Modern Humans and Neanderthals Diverged Much Earlier Than Previously Thought: Study

hominin teeth
A selection of hominin teeth. Aida Gómez-Robles

Modern humans and Neanderthals—our closest prehistoric relative—once shared a common ancestor. However, experts have long been divided over when the two lineages split.

Now, a researcher from University College London has suggested that humans and Neanderthals diverged around 800,000 years ago—much earlier than many estimates based on DNA analysis suggest.

For a study published in the journal Science Advances, Aida Gómez-Robles from UCL's anthropology department examined the dental evolutionary rates of different hominin species, including Neanderthals and a group of their ancestors from the Sima de los Huesos cave site in Spain's Atapuerca Mountains.

Archaeologists have recovered the remains of nearly 30 individuals at this site, which has been dated to around 430,000 years ago.

Dental shape has evolved at remarkably similar rates across all hominin species, and as a result, it can be used as a kind of measure for determining the divergence points between different species.

"The study focuses on the dental shape of eight different species, including an early Neanderthal population from Sima de los Huesos that is close to the point of divergence between Neanderthals and modern humans," Gómez-Robles told Newsweek.

"The Neanderthal-modern human divergence time was changed—from a very late divergence of 500,000 years ago to a very old divergence of more than 1.5 million years ago—and evolutionary rates for dental shape were calculated," she said. "The estimated divergence time between Neanderthals and modern humans is the one that makes the dental evolutionary rate for early Neanderthals similar to the rates observed in other species."

Through this analysis, Gómez-Robles found evidence to indicate an earlier divergence between modern humans and Neanderthals than previously assumed.

"Any divergence time between Neanderthals and modern humans younger than 800,000 years ago would have entailed an unexpectedly fast dental evolution in the early Neanderthals from Sima de los Huesos," she said in a statement.

"There are different factors that could potentially explain these results, including strong selection to change the teeth of these hominins or their isolation from other Neanderthals found in mainland Europe," she said. "However, the simplest explanation is that the divergence between Neanderthals and modern humans was older than 800,000 years. This would make the evolutionary rates of the early Neanderthals from Sima de los Huesos roughly comparable to those found in other species."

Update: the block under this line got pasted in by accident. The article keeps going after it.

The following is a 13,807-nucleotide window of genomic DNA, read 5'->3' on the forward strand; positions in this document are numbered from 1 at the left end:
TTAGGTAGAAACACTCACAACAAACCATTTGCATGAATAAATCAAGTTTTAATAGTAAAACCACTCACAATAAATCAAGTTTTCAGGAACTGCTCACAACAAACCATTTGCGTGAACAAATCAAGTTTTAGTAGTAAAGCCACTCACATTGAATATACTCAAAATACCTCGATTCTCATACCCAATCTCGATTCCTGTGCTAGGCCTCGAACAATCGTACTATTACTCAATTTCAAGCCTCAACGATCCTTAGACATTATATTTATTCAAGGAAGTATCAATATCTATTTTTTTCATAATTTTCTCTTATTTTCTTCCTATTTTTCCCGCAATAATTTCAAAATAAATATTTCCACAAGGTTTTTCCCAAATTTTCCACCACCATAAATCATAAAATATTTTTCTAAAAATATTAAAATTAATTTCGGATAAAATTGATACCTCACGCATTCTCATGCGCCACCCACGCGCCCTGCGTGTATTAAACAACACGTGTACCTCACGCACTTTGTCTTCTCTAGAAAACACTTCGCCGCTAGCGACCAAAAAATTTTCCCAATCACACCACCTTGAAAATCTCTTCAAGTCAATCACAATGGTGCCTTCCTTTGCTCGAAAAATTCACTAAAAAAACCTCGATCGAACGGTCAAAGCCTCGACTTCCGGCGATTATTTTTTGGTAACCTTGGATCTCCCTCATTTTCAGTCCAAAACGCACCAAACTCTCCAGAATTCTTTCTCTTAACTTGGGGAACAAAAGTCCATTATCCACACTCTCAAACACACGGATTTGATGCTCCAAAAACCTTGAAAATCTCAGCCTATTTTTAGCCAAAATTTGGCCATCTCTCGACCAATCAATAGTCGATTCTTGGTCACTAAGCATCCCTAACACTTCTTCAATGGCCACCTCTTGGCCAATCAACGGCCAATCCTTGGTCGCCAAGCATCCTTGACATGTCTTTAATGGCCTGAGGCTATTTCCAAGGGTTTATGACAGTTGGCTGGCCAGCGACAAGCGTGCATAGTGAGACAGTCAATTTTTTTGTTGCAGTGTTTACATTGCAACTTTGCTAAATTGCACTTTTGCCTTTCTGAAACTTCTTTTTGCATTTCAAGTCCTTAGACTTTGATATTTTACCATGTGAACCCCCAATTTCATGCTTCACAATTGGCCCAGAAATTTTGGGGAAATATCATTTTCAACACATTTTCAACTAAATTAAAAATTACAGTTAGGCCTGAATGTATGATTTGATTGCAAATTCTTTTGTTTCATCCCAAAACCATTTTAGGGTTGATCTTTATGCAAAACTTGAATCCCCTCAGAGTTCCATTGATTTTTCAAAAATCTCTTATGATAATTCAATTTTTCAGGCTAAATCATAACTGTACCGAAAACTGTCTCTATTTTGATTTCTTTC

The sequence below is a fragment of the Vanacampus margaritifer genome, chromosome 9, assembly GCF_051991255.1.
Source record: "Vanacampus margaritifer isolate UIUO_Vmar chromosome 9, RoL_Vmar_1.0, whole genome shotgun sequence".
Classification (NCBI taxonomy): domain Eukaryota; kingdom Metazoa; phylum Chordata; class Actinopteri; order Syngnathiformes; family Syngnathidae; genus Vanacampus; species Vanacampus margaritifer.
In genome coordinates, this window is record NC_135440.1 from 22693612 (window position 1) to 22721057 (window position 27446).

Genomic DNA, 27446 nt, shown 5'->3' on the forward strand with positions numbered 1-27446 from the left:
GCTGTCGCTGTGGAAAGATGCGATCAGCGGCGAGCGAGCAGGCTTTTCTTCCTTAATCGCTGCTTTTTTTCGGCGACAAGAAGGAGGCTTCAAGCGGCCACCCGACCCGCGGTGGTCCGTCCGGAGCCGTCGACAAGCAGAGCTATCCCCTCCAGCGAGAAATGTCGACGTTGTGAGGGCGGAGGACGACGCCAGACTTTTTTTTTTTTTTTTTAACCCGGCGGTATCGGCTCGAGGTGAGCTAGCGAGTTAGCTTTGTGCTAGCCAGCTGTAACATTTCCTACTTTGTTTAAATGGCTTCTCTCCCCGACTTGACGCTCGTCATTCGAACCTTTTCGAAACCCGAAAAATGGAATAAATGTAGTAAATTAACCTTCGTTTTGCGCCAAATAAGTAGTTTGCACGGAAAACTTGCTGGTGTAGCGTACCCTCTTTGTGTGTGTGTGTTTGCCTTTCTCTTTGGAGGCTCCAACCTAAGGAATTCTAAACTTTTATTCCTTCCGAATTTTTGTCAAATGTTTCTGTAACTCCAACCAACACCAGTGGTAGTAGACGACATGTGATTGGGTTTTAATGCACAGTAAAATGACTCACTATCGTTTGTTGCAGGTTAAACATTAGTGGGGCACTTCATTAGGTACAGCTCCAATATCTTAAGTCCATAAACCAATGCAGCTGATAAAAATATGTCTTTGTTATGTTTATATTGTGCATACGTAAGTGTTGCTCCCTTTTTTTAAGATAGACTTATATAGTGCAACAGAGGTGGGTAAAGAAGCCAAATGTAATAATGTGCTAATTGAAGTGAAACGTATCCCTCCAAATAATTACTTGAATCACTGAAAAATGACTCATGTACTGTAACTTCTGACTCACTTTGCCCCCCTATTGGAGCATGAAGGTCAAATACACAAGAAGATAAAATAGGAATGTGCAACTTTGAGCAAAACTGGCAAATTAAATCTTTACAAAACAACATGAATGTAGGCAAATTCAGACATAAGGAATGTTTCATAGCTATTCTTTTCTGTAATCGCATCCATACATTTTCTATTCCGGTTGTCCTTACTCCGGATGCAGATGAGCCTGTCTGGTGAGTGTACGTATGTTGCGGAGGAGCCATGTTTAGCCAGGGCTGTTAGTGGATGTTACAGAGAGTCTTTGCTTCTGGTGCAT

Current estimates based on DNA analysis suggest that modern humans and Neanderthals diverged between around 300,000 and 500,000 years ago. But according to Gómez-Robles, these dates are not compatible with the genetic and anatomical similarities seen between Neanderthals and their ancestors from Sima de los Huesos.

"Sima de los Huesos hominins are characterized by very small posterior teeth—premolars and molars—that show multiple similarities with classic Neanderthals," she said. "It is likely that the small and Neanderthal-looking teeth of these hominins evolved from the larger and more primitive teeth present in the last common ancestor of Neanderthals and modern humans."

"The Sima people's teeth are very different from those that we would expect to find in their last common ancestral species with modern humans, suggesting that they evolved separately over a long period of time to develop such stark differences," she said.

According to Gómez-Robles, the results of the latest study have important implications for our understanding of human evolution.

"To me, the most important implication of my study is how this influences the interpretation of the hominin fossil record," she told Newsweek. "When looking for the last common ancestor of Neanderthals and modern humans, Homo heidelbergensis tends to be considered the most likely ancestor."

"According to my results, however, H. heidelbergensis cannot occupy that evolutionary position because it postdates the divergence between Neanderthals and modern humans. That means that we need to look at older species when looking for this common ancestral species."